So much has changed. The mall where we would hang out and smoke cigarettes was now an upscale outdoor supercenter tied together by all your favorite eateries. Gone was the indoor wonderland and the center stage where we watched the parade of beautiful teenage women. Gone was the arcade where we school all takers on the craft of digital WWF wrestling. Gone was the storm channel we used to hang out in and drink beers.

We stopped at our favorite Taquería, El Tapatio. There we meet my oldest friends. The only friends I have know for longer than 22 years. We ordered a burrito. It was the same as I remembered. It was delicious and it made me feel 16 again. We carried on and caught up. It was awesome to be near these guys. I love them very much.

I prayed throughout the day for guidance, awareness from God. “Lord, make in me a new heart. Renew the right spirit within me…” There was not silence. God offered me physical evidence; the signs I used to pray for in abundance. It was not a mystery at all. You can’t go home again.

The Israelites wandered the dessert for 40 years. Jesus hung out in the desert for 40 days. The desert fathers and mothers vacationed in the desert for lifetimes. Countless souls search for the divine in a diversity of ways. I have been in the desert, searching for something. I have lost track of time. God has been calling me out of the desert for some time now. I want to go but I have grown fond of the desert. I am comfortable here. I am afraid to remove the mourners cloak and put on the wedding gown. I have been in a desert of abundance walking a path in hopes of bumping in to God as God has been waiting at the oasis until I got ready to leave the desert.

I am finally learning the never departing lesson; you are home. I no longer search aimlessly in any journey. I am hanging out where I am, trusting that God is searching for me. I will be found. I am not lost. I am found. I am home.

Don’t we are all search for home? Longing for that home we can’t go back to. The home that has keeps on living even as we have departed. A home that has transformed, renewed, reframed, and rejoiced in our departure. A home that fondly remembers us, even if we can no longer remember it’s loving cuddles.

Home is where the heart is. It’s cheesy. It’s true. Home is not a place as much as it is a state of mind. A claim placed upon ones mind and space as to say I am anchored to “_______.” Home, when tied to a physical location dims the divine light to which we truly hunger. You can’t go home again because you never truly left. I wonder if that really is not the Gospel in a simplistic, digestible pill. If I can’t get lost, leave, or return what does that mean for my relationships with God?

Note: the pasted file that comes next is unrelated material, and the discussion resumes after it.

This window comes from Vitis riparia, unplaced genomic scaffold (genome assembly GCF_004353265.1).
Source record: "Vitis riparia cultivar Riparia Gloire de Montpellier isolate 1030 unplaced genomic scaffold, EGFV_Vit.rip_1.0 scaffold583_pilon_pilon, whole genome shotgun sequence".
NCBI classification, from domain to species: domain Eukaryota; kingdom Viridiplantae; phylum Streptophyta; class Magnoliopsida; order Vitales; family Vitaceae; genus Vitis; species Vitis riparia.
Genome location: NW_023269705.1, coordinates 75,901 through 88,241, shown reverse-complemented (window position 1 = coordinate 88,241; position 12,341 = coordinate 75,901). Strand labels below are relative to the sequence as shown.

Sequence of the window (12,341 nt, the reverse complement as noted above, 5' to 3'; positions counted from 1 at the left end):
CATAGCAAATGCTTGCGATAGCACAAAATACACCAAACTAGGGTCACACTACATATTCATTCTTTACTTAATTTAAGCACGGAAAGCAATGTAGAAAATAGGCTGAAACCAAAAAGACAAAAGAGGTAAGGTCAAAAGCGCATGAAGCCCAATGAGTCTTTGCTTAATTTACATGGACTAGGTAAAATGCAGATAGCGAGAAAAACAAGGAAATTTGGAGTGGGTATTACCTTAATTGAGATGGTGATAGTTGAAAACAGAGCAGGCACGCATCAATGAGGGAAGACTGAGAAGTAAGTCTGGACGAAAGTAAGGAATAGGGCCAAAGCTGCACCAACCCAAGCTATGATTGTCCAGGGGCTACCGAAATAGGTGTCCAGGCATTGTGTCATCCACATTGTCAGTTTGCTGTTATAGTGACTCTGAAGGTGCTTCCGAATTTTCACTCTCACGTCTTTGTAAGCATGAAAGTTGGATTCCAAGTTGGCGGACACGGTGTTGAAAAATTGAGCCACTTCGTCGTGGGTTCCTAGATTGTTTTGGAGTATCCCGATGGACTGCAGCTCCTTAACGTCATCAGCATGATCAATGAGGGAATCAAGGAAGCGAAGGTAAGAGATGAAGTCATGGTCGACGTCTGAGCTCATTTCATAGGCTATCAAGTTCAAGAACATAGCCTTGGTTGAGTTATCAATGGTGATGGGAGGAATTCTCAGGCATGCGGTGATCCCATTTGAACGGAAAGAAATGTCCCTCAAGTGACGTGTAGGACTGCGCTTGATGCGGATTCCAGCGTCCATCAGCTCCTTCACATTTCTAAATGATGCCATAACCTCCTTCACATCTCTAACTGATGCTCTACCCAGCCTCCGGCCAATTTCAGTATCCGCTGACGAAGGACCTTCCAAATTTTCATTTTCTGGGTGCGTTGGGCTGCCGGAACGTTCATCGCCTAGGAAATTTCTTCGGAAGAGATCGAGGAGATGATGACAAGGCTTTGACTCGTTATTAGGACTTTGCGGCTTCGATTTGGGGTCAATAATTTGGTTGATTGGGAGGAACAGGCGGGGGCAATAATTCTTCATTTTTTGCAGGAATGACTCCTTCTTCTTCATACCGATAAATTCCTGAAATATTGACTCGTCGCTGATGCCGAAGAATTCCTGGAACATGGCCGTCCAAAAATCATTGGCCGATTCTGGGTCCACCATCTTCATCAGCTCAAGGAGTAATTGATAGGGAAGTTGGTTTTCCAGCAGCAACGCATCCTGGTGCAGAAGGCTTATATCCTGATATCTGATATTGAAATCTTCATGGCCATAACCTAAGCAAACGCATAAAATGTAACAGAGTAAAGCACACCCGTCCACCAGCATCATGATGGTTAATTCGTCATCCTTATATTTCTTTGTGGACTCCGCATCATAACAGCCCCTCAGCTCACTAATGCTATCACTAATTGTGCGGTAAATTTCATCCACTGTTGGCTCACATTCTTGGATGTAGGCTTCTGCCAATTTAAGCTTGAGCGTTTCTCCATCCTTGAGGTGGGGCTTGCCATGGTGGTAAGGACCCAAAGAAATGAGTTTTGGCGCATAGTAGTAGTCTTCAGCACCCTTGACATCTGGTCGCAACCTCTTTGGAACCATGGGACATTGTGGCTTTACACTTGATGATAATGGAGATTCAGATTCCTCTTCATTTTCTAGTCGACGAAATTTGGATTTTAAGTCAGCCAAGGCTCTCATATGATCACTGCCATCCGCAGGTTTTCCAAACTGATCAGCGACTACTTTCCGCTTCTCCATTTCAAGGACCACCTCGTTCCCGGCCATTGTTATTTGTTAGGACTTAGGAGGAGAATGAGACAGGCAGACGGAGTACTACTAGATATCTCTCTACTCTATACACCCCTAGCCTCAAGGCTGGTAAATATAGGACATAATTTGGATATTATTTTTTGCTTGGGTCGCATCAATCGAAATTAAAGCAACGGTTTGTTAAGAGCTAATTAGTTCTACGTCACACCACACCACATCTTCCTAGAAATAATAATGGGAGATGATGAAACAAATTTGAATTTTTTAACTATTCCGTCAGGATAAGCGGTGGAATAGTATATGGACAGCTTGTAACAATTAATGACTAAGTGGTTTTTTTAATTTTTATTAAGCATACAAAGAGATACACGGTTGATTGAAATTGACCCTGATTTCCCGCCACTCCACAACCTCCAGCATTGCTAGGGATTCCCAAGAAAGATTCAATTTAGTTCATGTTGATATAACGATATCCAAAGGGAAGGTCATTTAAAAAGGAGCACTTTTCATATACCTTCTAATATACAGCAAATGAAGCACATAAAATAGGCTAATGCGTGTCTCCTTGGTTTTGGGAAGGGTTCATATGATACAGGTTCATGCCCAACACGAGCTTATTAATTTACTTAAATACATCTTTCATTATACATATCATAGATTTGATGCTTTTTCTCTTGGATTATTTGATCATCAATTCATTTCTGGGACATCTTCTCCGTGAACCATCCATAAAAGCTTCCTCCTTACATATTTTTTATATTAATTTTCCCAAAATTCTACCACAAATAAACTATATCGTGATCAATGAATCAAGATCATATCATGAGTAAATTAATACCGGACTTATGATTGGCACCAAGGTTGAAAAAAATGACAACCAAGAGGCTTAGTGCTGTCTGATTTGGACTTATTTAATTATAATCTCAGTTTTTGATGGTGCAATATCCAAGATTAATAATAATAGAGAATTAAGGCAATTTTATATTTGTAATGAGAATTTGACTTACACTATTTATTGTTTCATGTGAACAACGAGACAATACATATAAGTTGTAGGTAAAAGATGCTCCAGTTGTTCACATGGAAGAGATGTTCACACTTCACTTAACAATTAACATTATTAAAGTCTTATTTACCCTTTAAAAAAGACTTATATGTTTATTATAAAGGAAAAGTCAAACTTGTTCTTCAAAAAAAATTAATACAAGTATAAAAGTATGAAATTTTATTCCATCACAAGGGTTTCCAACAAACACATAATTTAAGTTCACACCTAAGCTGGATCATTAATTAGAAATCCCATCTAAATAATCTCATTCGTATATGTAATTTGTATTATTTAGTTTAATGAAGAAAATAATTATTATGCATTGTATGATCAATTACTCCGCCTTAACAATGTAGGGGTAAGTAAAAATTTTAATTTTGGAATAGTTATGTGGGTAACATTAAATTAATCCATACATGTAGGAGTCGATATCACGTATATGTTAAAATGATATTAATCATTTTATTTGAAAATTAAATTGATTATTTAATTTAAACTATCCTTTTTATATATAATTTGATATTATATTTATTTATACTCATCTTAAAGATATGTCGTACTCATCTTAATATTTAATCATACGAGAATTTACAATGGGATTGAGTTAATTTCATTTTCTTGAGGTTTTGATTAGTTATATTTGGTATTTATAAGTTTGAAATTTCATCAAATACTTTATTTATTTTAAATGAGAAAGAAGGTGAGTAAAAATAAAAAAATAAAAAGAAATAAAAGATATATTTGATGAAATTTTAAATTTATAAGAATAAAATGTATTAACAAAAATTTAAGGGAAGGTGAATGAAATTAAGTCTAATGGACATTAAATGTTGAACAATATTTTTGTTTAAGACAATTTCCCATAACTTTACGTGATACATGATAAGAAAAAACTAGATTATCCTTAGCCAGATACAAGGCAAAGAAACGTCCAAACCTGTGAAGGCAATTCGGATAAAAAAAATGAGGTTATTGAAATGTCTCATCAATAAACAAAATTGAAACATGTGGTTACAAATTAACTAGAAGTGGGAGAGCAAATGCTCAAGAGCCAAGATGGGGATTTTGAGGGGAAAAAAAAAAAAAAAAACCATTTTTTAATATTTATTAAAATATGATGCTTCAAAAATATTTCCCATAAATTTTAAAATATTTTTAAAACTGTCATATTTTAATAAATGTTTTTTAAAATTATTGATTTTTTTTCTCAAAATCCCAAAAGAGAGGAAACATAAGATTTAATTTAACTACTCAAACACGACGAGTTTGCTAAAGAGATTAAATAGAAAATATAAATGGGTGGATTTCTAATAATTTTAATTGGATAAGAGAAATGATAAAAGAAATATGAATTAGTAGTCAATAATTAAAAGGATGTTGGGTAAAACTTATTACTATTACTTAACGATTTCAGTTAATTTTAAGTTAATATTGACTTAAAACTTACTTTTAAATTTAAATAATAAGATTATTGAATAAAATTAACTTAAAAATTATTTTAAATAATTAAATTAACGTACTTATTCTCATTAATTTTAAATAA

It is like removing the fires of hell and the glory of heaven so that all that remains in the pure joy of being in the presence of the Divine. In the end this is what I yearn for more than anything, to be squarely n the presence of the Divine and bask in her home.

Our House

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This past Saturday I drove to the home that I lived in from 1988 until 1998. My folks sold the house in 2006 and moved to Texas.

I attended high school, prayed to be black, found my first love, had my heart destroyed, dealt with addiction, found Jesus, lost Jesus, mourned my grandmothers death, attended college, dropped out of college, got sober, fell off the wagon, dabbled in poetry, dreamed dreams, and tried like hell to find myself in this house.

This house was my discovery zone. This house was my castle. This house was my nest.

When we first moved in my brothers and I slept in the closets of our rooms after my parents would not let us sleep together in the same room. We had shared a room with my father for 8 years. Three boys and one man in a 10×10 room. This house was a new beginning.

This house allowed me to awaken to the athlete within. This house dared me to embrace the fearfully, wonderfully made creature of God I am. This house is full of tears, smiles, laughs, fights, joys, and the remains of a few best friends.

I never got to say good bye to this house. A beautiful young family bought it. From what I hear they love it and she’s been good to them. On Saturday I pulled around the cul-de-sac and parked in front. I snapped this picture. I wiped the tear from my eye that was daring to form. I prayed a silent prayer and I said good bye.